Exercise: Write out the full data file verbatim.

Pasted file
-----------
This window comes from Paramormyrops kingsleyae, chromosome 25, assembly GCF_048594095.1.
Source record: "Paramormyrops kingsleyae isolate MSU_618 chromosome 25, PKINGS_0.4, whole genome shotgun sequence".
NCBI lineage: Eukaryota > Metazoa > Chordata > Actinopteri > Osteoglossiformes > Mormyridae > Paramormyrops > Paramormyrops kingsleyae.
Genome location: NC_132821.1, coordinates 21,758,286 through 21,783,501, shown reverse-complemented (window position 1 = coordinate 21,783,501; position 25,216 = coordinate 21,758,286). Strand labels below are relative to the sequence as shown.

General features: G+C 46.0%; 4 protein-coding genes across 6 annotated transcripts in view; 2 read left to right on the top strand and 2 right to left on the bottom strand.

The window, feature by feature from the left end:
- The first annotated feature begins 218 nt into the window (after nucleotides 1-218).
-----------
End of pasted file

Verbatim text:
This window comes from Paramormyrops kingsleyae, chromosome 25, assembly GCF_048594095.1.
Source record: "Paramormyrops kingsleyae isolate MSU_618 chromosome 25, PKINGS_0.4, whole genome shotgun sequence".
NCBI lineage: Eukaryota > Metazoa > Chordata > Actinopteri > Osteoglossiformes > Mormyridae > Paramormyrops > Paramormyrops kingsleyae.
Genome location: NC_132821.1, coordinates 21,758,286 through 21,783,501, shown reverse-complemented (window position 1 = coordinate 21,783,501; position 25,216 = coordinate 21,758,286). Strand labels below are relative to the sequence as shown.

General features: G+C 46.0%; 4 protein-coding genes across 6 annotated transcripts in view; 2 read left to right on the top strand and 2 right to left on the bottom strand.

The window, feature by feature from the left end:
- The first annotated feature begins 218 nt into the window (after nucleotides 1-218).